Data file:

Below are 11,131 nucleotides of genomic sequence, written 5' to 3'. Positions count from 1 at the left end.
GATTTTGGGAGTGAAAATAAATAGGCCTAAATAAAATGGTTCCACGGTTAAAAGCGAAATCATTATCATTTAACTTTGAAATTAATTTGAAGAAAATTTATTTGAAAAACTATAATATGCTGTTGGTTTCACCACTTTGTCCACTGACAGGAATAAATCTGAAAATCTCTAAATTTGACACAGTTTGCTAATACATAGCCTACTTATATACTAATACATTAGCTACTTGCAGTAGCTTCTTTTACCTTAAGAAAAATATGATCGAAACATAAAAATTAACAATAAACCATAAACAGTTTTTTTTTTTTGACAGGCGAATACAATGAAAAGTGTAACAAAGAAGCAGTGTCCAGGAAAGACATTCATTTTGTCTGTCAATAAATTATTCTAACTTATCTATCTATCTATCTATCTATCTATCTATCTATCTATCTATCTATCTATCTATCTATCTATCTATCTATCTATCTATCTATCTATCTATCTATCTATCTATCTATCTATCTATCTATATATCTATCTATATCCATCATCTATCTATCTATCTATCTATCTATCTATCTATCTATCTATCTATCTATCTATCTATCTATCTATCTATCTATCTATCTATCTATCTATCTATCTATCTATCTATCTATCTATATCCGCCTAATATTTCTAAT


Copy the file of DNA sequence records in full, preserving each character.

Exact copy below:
Below are 11,131 nucleotides of genomic sequence, written 5' to 3'. Positions count from 1 at the left end.
GATTTTGGGAGTGAAAATAAATAGGCCTAAATAAAATGGTTCCACGGTTAAAAGCGAAATCATTATCATTTAACTTTGAAATTAATTTGAAGAAAATTTATTTGAAAAACTATAATATGCTGTTGGTTTCACCACTTTGTCCACTGACAGGAATAAATCTGAAAATCTCTAAATTTGACACAGTTTGCTAATACATAGCCTACTTATATACTAATACATTAGCTACTTGCAGTAGCTTCTTTTACCTTAAGAAAAATATGATCGAAACATAAAAATTAACAATAAACCATAAACAGTTTTTTTTTTTTGACAGGCGAATACAATGAAAAGTGTAACAAAGAAGCAGTGTCCAGGAAAGACATTCATTTTGTCTGTCAATAAATTATTCTAACTTATCTATCTATCTATCTATCTATCTATCTATCTATCTATCTATCTATCTATCTATCTATCTATCTATCTATCTATCTATCTATCTATCTATCTATCTATCTATCTATCTATCTATCTATATATCTATCTATATCCATCATCTATCTATCTATCTATCTATCTATCTATCTATCTATCTATCTATCTATCTATCTATCTATCTATCTATCTATCTATCTATCTATCTATCTATCTATCTATCTATCTATCTATATCCGCCTAATATTTCTAAT